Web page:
Robert Latimer, a Saskatchewan farmer, was sentenced, in November 1994, he received 10 years in prison without parole, for the murder of his daughter
Tracy. Tracy suffered from Cerebral Palsy,
she was born on November
23rd, 1980 and she died October 23rd, 1993, by the hands of her father.
R. Latimer indicated that he killed his daughter because he was afraid that the next surgery she was going to have
to remove a permanently disconnected hip, will only add to Tracy’s suffering. Therefore
it was a mercy killing.
This case caused a big debate on mercy killings. In 1997, R. Latimer went
to the Supreme Court were he and his lawyer used section 10 of the Canadian Charter of Rights and Freedoms, to plead not guilty. Section reads: “Everyone has the right to
on arrest to detention a) to be informed promptly of the reasons therefore; b) to retain and instruct counsel without delay
and to be informed released if the detention is not lawful, of that right; and c)to have the validity of the detention determined
by way of habeas corpus and to be.” This section also includes the Oaks test. R. Latimer was still found guilty.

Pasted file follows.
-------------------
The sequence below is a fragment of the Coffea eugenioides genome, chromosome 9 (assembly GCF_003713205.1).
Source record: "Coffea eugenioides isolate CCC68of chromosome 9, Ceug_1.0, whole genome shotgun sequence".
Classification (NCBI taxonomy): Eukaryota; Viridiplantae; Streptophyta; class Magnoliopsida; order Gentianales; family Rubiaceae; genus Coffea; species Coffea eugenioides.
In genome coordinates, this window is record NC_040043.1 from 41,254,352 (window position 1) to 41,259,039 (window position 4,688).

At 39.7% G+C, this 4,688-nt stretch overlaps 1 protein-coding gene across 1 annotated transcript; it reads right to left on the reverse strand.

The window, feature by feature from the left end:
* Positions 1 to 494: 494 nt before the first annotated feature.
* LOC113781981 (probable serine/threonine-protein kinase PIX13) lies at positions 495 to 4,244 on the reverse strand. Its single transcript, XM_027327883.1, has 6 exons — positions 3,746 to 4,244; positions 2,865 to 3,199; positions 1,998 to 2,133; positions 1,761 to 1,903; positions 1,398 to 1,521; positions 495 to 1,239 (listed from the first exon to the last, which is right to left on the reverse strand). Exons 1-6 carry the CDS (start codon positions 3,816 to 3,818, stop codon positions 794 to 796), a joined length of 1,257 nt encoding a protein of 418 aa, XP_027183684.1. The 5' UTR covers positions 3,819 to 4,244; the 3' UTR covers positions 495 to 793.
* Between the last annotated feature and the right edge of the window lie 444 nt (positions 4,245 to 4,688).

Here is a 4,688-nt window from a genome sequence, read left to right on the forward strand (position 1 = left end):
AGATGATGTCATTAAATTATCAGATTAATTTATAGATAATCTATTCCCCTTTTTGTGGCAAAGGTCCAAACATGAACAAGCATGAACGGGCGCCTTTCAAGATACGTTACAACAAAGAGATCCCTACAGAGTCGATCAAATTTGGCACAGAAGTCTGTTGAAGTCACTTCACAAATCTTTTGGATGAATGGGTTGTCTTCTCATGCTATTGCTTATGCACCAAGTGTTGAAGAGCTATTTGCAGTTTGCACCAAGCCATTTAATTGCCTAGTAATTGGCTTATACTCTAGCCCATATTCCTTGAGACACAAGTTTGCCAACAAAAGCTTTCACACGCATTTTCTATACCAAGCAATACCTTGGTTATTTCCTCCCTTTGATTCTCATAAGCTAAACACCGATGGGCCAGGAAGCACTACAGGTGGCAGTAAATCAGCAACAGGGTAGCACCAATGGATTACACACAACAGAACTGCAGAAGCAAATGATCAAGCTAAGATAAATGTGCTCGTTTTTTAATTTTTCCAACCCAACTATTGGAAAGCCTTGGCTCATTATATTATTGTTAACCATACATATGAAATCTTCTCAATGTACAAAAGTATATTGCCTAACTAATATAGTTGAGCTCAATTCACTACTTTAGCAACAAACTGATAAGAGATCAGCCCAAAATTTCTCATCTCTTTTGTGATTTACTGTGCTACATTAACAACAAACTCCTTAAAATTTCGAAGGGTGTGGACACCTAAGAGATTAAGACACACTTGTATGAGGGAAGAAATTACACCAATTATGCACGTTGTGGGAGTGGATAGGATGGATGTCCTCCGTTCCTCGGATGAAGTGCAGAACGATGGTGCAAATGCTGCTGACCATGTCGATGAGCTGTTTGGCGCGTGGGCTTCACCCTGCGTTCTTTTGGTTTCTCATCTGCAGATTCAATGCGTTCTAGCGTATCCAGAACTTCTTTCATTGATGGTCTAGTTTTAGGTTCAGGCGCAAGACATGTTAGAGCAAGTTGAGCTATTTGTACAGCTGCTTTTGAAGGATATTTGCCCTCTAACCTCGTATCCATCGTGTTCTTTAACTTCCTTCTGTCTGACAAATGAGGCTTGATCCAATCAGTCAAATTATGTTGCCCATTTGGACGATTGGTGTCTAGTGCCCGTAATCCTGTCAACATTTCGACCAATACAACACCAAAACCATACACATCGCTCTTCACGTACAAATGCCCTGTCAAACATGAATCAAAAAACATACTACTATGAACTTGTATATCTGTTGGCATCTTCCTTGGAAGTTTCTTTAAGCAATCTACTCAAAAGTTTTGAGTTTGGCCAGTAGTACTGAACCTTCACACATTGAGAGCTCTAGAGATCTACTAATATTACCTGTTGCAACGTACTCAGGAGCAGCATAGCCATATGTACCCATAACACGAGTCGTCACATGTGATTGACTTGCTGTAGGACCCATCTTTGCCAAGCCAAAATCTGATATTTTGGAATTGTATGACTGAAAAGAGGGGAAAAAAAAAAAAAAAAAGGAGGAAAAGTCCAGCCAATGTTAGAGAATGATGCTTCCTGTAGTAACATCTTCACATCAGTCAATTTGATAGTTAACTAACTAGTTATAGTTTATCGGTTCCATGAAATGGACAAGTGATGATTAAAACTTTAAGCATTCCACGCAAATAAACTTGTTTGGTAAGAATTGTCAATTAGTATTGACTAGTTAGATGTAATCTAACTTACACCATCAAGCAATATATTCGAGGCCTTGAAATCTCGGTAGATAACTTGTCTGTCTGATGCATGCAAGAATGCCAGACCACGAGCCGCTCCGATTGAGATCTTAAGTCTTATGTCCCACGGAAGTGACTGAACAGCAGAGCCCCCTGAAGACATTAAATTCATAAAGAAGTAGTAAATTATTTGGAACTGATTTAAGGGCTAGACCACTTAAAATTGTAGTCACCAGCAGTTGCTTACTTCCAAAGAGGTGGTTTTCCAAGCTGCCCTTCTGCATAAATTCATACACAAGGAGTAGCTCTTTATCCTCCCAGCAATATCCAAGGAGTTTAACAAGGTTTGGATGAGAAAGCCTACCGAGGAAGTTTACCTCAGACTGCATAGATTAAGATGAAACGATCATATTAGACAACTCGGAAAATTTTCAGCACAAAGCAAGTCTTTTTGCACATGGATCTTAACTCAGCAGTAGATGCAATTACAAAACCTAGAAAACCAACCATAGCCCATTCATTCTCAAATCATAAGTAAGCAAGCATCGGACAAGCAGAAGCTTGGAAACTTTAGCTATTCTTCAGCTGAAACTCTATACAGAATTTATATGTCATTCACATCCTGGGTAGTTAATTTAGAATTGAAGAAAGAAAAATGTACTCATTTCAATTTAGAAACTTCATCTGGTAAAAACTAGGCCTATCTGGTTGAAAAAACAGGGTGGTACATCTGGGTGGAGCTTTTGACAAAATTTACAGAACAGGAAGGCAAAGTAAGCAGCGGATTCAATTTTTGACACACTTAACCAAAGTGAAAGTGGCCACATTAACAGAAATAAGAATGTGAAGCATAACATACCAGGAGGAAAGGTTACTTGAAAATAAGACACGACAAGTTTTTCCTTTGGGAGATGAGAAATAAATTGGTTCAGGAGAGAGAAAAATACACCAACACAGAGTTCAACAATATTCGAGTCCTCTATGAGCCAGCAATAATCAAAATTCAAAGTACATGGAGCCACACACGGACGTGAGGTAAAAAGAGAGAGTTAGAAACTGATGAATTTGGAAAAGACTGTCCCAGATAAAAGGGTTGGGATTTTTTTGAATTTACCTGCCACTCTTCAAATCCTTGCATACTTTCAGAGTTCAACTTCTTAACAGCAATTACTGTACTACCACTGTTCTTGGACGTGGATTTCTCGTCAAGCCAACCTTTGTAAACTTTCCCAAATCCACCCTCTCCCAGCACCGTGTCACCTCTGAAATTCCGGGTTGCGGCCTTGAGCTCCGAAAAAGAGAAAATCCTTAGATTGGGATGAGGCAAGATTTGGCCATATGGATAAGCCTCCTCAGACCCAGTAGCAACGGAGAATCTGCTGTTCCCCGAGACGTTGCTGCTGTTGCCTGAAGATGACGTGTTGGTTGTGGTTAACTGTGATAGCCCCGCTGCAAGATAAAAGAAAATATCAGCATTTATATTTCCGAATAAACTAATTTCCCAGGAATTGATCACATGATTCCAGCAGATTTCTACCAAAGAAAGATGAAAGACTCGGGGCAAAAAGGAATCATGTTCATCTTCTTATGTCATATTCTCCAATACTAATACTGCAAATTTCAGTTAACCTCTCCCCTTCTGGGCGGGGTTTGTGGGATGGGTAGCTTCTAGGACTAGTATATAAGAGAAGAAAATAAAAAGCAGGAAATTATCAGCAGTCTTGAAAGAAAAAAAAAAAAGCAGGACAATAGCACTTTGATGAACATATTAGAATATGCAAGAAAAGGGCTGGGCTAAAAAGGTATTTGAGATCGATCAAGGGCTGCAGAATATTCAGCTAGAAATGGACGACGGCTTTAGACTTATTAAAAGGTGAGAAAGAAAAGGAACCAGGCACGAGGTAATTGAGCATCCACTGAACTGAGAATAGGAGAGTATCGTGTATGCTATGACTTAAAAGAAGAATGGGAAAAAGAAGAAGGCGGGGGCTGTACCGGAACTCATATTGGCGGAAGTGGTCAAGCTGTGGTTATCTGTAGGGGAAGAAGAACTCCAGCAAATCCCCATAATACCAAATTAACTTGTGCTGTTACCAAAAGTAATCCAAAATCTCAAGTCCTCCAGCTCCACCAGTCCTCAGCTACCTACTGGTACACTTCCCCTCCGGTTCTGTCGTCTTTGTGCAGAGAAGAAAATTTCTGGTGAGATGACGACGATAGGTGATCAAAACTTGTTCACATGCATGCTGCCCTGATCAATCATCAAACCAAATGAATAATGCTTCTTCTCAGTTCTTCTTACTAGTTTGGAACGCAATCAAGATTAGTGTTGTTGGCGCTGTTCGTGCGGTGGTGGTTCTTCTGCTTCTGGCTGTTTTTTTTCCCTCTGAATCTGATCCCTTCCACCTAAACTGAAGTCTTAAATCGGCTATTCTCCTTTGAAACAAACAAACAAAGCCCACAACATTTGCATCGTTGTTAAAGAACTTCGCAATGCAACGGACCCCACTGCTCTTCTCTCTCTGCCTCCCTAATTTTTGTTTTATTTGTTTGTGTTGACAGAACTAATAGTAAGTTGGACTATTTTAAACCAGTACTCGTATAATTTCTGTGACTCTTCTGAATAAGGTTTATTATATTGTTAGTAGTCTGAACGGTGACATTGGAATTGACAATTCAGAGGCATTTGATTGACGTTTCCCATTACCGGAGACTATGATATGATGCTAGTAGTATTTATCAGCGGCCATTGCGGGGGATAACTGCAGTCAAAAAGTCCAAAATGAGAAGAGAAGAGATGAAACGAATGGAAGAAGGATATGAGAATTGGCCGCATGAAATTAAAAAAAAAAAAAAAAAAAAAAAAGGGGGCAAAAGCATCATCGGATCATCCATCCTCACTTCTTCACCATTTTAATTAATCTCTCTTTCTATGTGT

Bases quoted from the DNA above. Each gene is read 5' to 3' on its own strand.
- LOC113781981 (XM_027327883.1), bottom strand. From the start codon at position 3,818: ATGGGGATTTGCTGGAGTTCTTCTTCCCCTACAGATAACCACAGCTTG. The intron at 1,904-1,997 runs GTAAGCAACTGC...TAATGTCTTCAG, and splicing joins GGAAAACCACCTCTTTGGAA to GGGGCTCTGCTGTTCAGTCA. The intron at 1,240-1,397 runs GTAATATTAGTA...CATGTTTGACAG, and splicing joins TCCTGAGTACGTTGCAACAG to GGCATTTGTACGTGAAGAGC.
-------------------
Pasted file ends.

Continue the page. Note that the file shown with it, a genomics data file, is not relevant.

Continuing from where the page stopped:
In 2001, the case was brought to the Supreme Court a second time upon which this time, R. Latimer and his lawyer pleaded
innocence under section 12 of the Canadian Charter of Rights and Freedoms. This section 12 reads: “Everyone has the
right not to be subjected to any cruel and unusual treatment or punishment”. He
believed that he was not guilty for the murder of this daughter because it was an act based on mercy and that a 10 year sentence
was too much, even though it is the minimal sentence given to convicted murderers.
R. Latimer supporters believe that it was a mercy killing based on the belief that his daughter was suffering from
the effect of Cerebral Palsy. Even the jury believe that he should have only
had one year in prison and have one year under house arrest at his farm near Wilkie, Saskatchewan.
However not every one agrees on this case. Advocates for the rights of
disabled people say that killing a severely disable child like Tracy should count like another murder
of a non-disable child. If not it will make the life of disable child less valuable
and many other killing will happen from the children caregivers.